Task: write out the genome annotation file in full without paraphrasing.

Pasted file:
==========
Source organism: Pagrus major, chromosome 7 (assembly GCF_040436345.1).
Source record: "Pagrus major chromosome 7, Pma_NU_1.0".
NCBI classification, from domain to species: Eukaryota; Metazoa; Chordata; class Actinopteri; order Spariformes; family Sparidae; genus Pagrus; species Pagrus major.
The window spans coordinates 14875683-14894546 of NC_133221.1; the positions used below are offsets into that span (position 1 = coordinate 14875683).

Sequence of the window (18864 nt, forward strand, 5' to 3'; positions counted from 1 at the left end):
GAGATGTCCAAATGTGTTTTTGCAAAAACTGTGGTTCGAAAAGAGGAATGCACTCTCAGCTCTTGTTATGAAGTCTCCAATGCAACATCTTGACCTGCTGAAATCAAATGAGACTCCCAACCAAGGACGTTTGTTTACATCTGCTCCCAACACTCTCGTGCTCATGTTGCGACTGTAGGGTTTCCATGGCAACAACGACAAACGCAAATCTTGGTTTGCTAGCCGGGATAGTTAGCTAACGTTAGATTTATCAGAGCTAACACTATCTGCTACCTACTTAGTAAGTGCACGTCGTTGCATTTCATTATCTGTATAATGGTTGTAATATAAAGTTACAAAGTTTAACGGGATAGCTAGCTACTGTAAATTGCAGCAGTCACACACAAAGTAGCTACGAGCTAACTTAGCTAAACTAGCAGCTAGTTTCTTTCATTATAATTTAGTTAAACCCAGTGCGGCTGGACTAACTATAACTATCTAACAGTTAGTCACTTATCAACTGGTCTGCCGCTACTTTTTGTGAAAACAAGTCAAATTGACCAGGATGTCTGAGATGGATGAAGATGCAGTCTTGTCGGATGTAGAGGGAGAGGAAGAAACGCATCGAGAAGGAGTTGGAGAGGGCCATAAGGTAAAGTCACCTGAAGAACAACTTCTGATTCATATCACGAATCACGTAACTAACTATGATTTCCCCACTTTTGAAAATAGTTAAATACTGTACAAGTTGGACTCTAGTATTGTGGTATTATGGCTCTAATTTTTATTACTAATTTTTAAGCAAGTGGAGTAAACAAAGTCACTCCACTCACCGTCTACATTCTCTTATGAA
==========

Source organism: Pagrus major, chromosome 7 (assembly GCF_040436345.1).
Source record: "Pagrus major chromosome 7, Pma_NU_1.0".
NCBI classification, from domain to species: Eukaryota; Metazoa; Chordata; class Actinopteri; order Spariformes; family Sparidae; genus Pagrus; species Pagrus major.
The window spans coordinates 14875683-14894546 of NC_133221.1; the positions used below are offsets into that span (position 1 = coordinate 14875683).

Sequence of the window (18864 nt, forward strand, 5' to 3'; positions counted from 1 at the left end):
GAGATGTCCAAATGTGTTTTTGCAAAAACTGTGGTTCGAAAAGAGGAATGCACTCTCAGCTCTTGTTATGAAGTCTCCAATGCAACATCTTGACCTGCTGAAATCAAATGAGACTCCCAACCAAGGACGTTTGTTTACATCTGCTCCCAACACTCTCGTGCTCATGTTGCGACTGTAGGGTTTCCATGGCAACAACGACAAACGCAAATCTTGGTTTGCTAGCCGGGATAGTTAGCTAACGTTAGATTTATCAGAGCTAACACTATCTGCTACCTACTTAGTAAGTGCACGTCGTTGCATTTCATTATCTGTATAATGGTTGTAATATAAAGTTACAAAGTTTAACGGGATAGCTAGCTACTGTAAATTGCAGCAGTCACACACAAAGTAGCTACGAGCTAACTTAGCTAAACTAGCAGCTAGTTTCTTTCATTATAATTTAGTTAAACCCAGTGCGGCTGGACTAACTATAACTATCTAACAGTTAGTCACTTATCAACTGGTCTGCCGCTACTTTTTGTGAAAACAAGTCAAATTGACCAGGATGTCTGAGATGGATGAAGATGCAGTCTTGTCGGATGTAGAGGGAGAGGAAGAAACGCATCGAGAAGGAGTTGGAGAGGGCCATAAGGTAAAGTCACCTGAAGAACAACTTCTGATTCATATCACGAATCACGTAACTAACTATGATTTCCCCACTTTTGAAAATAGTTAAATACTGTACAAGTTGGACTCTAGTATTGTGGTATTATGGCTCTAATTTTTATTACTAATTTTTAAGCAAGTGGAGTAAACAAAGTCACTCCACTCACCGTCTACATTCTCTTATGAA